New York City mayor Michael Bloomberg passed a new law today that bans professional and collegiate basketball teams in the city, citing research showing that the New York Knicks and Brooklyn Nets have taken millions of dollars from city residents in exchange for nothing but emotional pain and anguish.
“Enough is enough,” Mayor Bloomberg said at a press conference at City Hall. “New Yorkers will be happier and healthier without basketball in this city. From the Knicks and Nets to St. John’s basketball, the sport is hurting our people and lowering our enjoyment of living. But no more.”
Under the measure, put into law by Mayor Bloomberg and the majority of City Council, the Knicks and Nets will immediately be banned from playing games within city limits. Also, Knicks and Nets jerseys will no longer be sold in the city.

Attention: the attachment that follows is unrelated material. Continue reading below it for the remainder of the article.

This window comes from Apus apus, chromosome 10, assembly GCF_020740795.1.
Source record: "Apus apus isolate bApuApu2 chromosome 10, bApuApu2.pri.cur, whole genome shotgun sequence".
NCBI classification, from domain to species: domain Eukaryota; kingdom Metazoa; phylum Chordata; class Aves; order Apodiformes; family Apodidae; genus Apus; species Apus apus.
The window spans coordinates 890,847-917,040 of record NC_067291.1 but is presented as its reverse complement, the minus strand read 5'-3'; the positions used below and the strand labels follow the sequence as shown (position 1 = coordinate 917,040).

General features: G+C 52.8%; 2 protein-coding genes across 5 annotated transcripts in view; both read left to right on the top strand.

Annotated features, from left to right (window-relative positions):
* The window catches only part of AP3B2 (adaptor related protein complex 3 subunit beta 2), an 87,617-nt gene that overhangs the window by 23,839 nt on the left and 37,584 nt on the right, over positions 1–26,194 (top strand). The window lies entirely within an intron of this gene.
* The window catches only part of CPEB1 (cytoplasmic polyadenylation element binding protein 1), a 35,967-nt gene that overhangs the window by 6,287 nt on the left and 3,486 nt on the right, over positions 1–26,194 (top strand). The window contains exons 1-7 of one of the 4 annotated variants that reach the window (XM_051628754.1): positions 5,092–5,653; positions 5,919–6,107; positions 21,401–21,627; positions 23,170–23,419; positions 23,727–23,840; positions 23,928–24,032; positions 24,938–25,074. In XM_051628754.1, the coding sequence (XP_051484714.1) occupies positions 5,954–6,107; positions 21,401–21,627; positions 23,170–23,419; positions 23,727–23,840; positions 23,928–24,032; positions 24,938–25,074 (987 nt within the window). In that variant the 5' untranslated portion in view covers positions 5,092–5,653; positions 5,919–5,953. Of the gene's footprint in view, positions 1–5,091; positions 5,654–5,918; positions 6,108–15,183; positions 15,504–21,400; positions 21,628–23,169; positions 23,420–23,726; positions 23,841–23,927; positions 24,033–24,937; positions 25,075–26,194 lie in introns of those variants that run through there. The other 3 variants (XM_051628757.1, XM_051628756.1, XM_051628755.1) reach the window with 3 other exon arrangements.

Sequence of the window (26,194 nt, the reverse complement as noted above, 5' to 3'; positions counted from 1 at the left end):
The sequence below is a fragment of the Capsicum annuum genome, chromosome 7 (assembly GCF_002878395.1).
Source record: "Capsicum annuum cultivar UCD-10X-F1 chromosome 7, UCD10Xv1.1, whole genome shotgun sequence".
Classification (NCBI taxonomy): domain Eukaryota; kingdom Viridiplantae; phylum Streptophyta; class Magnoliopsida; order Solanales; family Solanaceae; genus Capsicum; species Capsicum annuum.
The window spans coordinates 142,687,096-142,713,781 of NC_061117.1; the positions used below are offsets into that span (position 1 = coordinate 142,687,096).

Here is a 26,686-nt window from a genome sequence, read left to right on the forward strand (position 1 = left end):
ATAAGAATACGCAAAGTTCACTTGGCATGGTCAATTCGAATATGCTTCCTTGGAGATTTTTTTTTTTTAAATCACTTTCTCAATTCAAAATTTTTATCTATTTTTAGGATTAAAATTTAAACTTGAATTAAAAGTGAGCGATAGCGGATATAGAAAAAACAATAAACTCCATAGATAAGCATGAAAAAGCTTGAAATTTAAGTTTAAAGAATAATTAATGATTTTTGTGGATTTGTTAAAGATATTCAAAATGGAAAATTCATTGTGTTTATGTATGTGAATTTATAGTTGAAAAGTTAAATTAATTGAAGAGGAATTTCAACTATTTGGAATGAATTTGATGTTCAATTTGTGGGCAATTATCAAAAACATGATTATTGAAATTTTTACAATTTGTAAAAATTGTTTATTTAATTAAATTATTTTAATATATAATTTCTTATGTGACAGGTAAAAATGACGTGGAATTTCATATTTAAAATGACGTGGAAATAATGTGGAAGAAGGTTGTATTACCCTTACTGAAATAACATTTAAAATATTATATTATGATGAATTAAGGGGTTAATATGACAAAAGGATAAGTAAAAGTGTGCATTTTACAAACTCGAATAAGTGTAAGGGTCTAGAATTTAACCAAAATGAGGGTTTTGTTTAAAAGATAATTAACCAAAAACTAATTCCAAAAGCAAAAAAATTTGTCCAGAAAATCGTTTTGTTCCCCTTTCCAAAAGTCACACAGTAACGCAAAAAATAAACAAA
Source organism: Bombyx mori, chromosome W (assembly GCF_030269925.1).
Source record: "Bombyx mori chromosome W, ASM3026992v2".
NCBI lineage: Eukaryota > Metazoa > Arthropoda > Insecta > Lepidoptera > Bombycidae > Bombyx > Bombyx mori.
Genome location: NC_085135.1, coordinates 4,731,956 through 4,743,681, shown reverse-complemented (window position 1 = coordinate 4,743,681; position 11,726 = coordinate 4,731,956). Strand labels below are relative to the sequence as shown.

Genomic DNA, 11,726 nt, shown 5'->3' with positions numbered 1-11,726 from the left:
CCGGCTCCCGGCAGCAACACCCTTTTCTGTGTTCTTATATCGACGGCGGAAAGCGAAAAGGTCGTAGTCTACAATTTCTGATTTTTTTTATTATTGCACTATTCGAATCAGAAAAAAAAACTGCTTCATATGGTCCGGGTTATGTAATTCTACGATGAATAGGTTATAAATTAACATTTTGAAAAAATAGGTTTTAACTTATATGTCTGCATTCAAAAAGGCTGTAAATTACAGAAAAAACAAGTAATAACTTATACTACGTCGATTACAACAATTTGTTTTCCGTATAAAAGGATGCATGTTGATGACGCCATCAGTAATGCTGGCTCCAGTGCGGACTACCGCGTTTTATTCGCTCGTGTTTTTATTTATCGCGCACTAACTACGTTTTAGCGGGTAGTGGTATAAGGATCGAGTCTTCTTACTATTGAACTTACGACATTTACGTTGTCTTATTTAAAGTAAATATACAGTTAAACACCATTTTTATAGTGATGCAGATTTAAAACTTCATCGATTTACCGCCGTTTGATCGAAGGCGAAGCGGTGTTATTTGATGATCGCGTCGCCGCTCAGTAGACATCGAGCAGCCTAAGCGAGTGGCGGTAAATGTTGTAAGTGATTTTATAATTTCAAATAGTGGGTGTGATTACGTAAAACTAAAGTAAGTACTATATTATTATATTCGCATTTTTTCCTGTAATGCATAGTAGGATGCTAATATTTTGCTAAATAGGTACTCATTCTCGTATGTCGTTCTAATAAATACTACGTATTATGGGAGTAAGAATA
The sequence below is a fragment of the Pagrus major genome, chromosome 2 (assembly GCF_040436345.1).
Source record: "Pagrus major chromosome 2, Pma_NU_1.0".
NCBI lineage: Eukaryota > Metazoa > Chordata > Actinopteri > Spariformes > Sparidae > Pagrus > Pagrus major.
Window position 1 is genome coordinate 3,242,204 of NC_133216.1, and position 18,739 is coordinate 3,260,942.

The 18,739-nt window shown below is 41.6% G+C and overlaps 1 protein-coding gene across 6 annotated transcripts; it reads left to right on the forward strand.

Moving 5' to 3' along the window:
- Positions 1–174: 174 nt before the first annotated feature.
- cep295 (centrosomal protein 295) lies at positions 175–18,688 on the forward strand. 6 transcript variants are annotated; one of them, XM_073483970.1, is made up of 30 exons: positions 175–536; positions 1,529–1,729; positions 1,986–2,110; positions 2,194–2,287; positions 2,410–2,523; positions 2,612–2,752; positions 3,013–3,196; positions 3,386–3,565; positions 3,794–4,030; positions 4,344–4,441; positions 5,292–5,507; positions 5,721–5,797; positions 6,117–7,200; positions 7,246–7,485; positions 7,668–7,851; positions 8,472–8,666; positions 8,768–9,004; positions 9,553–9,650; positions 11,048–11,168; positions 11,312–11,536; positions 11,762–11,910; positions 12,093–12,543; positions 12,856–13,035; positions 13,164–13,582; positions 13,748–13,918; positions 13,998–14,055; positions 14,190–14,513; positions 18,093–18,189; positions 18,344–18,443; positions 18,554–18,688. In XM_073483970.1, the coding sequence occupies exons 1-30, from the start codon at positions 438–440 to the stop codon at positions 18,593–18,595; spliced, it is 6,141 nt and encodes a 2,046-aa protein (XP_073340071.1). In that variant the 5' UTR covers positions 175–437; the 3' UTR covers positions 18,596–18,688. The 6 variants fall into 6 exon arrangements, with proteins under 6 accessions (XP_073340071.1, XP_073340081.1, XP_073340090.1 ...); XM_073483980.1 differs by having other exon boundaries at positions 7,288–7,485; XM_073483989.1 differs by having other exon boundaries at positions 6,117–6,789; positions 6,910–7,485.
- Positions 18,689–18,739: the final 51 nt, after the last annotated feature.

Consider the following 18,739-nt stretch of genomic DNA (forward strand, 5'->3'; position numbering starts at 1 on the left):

“I won’t sit by and watch citizens in this city fork over big bucks for jerseys of Carmelo Anthony, Amar’e Stoudemire, Deron Williams, Kevin Garnett and Paul Pierce and wear them around like those guys are actual NBA superstars in 2013,” said Bloomberg. “I mean, come on. It’s embarrassing for our city. It makes us look like we don’t know anything about basketball.”
While many New Yorkers have embraced the new ban, saying they feel freed by not having to watch the Knicks and Nets, others say this is just Bloomberg’s latest infringement on personal rights.
“Who is he to say the Knicks are bad for me?” said one man outside Madison Square Garden wearing a bright orange authentic Stoudemire jersey. “This is a free country. If I want to think Carmelo Anthony is a top-five player in the NBA, I can do that. Who am I hurting other than myself?”
Bloomberg countered those arguments by saying that the risk is of current Knicks and Nets fans raising their children to be Knicks and Nets fans, causing the misery to be generational.
“Ultimately, this is about the children and the future of our city,” said the mayor.
The Knicks and Nets are both expected to appeal the new law, and they are both expected to lose.
– – – – –
Also see …